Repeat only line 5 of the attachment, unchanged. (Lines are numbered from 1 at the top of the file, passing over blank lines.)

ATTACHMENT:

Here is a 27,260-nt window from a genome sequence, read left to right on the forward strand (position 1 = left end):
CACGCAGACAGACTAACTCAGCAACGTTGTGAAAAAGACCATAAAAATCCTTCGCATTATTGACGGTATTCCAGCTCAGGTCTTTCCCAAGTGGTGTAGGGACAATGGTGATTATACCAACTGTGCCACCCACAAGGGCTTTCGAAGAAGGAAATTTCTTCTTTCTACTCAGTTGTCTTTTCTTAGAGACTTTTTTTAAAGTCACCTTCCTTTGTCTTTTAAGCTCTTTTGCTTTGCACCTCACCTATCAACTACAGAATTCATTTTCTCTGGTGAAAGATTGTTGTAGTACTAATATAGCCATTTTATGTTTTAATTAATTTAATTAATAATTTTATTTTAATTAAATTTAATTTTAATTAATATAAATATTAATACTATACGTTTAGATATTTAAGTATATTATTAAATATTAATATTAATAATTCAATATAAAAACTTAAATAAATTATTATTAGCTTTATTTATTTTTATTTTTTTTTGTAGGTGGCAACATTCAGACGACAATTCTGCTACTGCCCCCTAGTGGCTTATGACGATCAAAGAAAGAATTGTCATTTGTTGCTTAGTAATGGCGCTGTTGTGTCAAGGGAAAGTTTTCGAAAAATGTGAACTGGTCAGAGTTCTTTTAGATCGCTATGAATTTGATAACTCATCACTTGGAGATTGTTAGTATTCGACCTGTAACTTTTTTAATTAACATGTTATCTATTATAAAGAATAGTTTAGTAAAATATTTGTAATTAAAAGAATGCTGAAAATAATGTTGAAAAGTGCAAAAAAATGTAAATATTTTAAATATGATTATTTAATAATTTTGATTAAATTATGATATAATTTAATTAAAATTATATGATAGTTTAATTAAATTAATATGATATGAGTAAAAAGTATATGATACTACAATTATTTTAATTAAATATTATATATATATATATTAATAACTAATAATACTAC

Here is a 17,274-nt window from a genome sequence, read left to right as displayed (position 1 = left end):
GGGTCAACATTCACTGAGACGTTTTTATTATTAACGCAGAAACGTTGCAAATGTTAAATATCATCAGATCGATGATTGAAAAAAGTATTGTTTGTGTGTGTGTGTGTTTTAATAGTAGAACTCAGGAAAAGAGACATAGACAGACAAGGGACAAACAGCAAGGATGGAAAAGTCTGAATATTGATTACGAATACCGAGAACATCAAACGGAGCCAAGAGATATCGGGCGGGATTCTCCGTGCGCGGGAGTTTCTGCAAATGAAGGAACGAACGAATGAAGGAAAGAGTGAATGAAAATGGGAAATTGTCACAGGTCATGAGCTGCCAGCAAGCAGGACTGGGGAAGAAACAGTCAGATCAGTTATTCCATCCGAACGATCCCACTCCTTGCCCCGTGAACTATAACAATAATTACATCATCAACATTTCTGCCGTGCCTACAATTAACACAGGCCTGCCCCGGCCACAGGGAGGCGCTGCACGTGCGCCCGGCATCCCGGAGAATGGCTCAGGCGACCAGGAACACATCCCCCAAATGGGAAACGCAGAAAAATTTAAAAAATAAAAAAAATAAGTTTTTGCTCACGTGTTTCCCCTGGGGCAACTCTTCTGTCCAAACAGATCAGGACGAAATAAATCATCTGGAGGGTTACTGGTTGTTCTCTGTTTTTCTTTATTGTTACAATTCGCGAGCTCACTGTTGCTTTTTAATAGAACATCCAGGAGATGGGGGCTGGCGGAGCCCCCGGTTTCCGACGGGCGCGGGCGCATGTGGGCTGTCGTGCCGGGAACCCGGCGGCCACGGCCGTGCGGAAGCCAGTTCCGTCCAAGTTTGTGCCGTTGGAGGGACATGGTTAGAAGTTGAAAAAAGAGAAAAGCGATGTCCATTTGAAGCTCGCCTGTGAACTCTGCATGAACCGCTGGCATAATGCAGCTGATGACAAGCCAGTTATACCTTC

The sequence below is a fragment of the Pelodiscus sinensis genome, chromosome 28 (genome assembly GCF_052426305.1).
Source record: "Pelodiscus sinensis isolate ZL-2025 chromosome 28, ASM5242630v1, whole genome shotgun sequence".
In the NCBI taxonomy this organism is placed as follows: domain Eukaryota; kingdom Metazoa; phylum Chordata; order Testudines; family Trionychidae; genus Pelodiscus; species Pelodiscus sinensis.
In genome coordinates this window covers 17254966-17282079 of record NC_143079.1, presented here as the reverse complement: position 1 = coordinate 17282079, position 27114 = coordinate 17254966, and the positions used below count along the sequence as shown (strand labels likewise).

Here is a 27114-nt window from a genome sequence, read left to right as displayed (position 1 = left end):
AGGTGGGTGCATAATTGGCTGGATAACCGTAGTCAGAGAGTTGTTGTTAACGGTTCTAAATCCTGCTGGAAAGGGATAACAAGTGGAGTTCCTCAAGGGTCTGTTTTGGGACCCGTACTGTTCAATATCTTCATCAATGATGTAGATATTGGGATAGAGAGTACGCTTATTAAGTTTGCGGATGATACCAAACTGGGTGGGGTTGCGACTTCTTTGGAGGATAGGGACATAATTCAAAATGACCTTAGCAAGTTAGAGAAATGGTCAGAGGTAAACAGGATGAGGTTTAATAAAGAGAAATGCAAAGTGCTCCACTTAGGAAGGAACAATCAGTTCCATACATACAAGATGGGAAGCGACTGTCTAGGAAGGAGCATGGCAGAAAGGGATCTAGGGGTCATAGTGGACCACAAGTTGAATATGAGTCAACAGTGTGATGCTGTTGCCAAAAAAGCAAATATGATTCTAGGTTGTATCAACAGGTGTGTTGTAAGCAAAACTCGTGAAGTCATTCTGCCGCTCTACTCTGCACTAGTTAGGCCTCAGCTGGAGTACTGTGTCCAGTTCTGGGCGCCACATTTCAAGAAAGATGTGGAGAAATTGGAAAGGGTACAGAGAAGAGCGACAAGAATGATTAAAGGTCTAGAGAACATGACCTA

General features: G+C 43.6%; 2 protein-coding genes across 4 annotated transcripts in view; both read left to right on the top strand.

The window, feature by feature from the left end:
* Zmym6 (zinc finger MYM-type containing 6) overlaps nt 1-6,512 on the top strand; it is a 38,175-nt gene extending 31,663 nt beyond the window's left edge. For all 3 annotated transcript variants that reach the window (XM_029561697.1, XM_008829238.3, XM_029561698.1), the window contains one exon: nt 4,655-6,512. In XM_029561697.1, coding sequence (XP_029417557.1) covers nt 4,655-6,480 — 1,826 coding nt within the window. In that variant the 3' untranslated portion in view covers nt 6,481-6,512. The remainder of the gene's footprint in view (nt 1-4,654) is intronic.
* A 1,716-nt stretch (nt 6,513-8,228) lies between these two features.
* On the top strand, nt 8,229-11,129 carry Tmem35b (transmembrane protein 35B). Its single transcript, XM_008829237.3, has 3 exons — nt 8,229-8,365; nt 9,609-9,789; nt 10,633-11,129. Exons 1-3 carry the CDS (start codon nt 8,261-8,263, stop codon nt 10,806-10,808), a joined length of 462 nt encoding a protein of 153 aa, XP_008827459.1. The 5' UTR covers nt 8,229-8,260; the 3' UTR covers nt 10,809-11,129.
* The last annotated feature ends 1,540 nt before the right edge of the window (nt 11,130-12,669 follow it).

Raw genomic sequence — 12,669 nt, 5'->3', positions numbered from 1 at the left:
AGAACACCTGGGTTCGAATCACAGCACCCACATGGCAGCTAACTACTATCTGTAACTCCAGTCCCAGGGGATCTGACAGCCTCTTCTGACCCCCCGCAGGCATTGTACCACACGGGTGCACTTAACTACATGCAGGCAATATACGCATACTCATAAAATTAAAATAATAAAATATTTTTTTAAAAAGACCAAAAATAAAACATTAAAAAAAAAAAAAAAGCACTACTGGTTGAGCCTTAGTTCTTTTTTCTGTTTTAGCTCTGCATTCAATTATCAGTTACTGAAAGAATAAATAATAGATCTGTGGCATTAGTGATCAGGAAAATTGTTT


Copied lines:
The sequence below is a fragment of the Pelodiscus sinensis genome, chromosome 28 (genome assembly GCF_052426305.1).